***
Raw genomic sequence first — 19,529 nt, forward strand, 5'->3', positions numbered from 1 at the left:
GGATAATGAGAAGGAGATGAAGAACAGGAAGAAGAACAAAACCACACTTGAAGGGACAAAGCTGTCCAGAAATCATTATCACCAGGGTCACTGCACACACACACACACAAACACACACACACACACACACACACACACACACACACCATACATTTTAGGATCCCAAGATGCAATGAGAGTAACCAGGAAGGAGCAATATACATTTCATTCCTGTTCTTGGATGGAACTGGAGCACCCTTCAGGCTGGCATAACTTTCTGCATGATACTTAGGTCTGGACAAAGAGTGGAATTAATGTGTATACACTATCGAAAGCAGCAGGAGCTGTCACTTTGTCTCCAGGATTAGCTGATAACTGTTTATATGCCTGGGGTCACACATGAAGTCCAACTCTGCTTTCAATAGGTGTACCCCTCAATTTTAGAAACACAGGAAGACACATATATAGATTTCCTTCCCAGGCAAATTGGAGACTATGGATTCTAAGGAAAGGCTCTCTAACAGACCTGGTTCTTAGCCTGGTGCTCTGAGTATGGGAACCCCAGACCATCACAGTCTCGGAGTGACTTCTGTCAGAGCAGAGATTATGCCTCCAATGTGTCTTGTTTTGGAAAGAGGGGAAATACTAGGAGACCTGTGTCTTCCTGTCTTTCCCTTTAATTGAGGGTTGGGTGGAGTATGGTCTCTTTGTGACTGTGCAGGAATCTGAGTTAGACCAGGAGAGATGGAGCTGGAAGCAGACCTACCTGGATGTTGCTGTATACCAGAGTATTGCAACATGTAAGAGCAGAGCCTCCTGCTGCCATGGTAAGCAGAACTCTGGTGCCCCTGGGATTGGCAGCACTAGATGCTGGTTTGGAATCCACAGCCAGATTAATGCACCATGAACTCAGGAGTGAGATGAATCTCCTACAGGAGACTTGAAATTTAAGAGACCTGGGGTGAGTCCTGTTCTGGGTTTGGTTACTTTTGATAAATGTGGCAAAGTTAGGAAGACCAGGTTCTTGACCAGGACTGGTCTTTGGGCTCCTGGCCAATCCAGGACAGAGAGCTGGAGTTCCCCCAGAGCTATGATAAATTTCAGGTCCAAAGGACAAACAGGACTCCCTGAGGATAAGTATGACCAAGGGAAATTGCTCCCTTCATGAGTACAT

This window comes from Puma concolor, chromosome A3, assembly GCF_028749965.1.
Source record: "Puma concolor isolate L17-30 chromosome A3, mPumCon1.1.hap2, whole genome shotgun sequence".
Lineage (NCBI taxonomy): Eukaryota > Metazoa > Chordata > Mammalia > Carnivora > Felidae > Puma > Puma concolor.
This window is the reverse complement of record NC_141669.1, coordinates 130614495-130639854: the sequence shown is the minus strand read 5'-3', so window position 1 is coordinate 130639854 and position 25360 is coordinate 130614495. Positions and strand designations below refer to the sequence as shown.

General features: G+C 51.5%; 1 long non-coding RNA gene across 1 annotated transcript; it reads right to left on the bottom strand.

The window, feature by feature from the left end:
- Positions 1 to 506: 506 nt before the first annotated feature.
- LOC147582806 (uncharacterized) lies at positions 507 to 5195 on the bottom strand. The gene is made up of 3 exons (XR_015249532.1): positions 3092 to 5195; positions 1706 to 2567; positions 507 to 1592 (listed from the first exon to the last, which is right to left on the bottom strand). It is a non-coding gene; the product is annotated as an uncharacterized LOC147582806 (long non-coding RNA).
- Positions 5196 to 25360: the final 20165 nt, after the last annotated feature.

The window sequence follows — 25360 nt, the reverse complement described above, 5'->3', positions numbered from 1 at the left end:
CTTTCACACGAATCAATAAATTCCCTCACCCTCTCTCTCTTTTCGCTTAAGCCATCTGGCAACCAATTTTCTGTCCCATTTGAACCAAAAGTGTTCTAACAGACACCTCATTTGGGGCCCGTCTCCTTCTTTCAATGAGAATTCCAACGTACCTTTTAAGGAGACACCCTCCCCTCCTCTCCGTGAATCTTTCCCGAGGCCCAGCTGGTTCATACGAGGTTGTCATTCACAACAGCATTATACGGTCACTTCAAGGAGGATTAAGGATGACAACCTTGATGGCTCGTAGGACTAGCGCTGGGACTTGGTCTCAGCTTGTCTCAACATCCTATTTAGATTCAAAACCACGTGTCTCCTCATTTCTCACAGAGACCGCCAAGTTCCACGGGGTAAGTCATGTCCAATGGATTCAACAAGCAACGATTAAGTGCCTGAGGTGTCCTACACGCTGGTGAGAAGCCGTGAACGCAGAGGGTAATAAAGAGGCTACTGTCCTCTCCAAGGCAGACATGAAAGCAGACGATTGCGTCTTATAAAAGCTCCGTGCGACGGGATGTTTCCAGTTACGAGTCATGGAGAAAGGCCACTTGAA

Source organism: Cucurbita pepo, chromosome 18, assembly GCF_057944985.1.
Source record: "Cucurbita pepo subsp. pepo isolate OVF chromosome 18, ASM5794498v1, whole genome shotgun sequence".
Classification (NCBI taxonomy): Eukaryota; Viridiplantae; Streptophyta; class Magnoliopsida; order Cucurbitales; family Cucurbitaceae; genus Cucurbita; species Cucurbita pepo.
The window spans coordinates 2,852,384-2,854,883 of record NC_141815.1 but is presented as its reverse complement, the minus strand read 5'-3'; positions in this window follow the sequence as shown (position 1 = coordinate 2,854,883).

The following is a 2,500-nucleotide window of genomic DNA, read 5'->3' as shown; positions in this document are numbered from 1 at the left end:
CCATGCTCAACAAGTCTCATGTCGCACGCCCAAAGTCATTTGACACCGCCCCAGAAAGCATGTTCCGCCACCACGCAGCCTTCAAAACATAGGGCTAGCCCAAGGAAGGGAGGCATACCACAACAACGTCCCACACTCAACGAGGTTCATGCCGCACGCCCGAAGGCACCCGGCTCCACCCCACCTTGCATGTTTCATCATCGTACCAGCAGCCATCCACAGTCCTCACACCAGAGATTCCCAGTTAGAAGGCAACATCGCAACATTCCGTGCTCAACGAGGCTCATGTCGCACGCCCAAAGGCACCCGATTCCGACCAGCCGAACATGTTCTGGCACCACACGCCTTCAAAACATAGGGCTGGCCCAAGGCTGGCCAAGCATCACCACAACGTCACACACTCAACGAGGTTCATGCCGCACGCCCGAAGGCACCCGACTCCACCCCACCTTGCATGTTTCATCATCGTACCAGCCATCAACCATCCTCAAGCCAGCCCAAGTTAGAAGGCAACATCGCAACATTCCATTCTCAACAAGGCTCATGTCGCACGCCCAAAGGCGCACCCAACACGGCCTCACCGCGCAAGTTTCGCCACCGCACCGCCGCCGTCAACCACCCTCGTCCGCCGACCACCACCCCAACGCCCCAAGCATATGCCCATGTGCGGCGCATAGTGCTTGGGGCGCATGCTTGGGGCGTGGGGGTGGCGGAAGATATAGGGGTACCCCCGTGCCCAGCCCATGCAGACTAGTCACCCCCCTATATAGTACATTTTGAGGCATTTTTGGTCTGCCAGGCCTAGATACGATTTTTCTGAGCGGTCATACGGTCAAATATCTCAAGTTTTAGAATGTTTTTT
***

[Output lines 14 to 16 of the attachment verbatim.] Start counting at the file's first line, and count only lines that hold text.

Source organism: Cucurbita pepo, chromosome 18, assembly GCF_057944985.1.
Source record: "Cucurbita pepo subsp. pepo isolate OVF chromosome 18, ASM5794498v1, whole genome shotgun sequence".
Classification (NCBI taxonomy): Eukaryota; Viridiplantae; Streptophyta; class Magnoliopsida; order Cucurbitales; family Cucurbitaceae; genus Cucurbita; species Cucurbita pepo.